I remember when we were in the car, and you were talking about your son, and how you wanted him to be this way and not that. What “this way” or “that” was, you never fully explained, but I remember you emphasizing your point with a flimsy flip of your right hand. And that flip spoke volumes to me, because in that one small gesture, you summarized what it meant to be gay.
And I remember thinking how difficult it must have been for you to even begin to talk to me about this, considering how awfully hard it was for you to even say the word. Instead you flipped your hand again and again, knowing that I would know what you meant, because I knew where you were coming from, and because I knew your son.
Maybe you felt that speaking the words out loud would make them true. And you wanted so much for them not to be.
And I didn’t know what to say, or whether I should lie.
And so I said nothing. I wanted to hold your hand to say that your son would be more than fine, he is a decent, loving, caring human being who would no doubt grow up to become a fine adult, and this, this word you couldn’t even say, it doesn’t matter precisely because it doesn’t matter. In the general scheme of things, it is the least important of the attributes your son has been so blessed to be with.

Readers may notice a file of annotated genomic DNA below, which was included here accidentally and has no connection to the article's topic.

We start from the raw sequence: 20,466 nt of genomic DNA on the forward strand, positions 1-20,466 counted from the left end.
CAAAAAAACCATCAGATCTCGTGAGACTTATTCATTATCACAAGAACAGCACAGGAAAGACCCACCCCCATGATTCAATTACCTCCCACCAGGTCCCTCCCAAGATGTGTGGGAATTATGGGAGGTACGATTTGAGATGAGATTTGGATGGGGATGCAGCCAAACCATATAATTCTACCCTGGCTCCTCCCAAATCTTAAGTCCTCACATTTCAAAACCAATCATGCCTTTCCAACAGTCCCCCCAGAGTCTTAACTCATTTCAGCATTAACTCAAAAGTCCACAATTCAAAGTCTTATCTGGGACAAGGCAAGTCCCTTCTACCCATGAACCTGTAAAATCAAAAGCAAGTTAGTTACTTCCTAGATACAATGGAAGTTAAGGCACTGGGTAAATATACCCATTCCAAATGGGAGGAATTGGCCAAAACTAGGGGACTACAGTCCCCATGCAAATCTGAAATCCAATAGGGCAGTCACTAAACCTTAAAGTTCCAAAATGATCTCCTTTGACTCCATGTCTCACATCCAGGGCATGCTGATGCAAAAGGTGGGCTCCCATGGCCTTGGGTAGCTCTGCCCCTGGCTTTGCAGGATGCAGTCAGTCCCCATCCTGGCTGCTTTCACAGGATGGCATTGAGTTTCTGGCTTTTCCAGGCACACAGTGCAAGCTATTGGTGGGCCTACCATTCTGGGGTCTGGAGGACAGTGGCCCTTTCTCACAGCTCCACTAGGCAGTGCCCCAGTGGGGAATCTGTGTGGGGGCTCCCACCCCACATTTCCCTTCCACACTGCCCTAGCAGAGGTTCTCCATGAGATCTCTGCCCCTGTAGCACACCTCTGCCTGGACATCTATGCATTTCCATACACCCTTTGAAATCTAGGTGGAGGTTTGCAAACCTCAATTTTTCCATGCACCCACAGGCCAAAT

And I wanted to say that I know that you are only worried about him, because he lives in a world that would no doubt think of him as abnormal, for a small trait that differentiates him from everyone else. And that your worry only underscores your love, but that it doesn’t change the fact that your son would rather have your support because, at the end of day, it is only when he accepts himself, and especially when the people he loves accepts him for who he is, will he be truly happy.
And I wanted to comfort you and tell you that you did not bring your son up wrong, he is a beautiful person, and that he is simply who he was meant to be. You could not have loved him more.
Instead I remained silent, because, still, I didn’t know what to say, or whether I should lie.
And so we continued traveling, my thoughts a blur, imagining you in your corner, worried about your son in the inadequate and sometimes terrifying world he has to live in.
Photo taken here.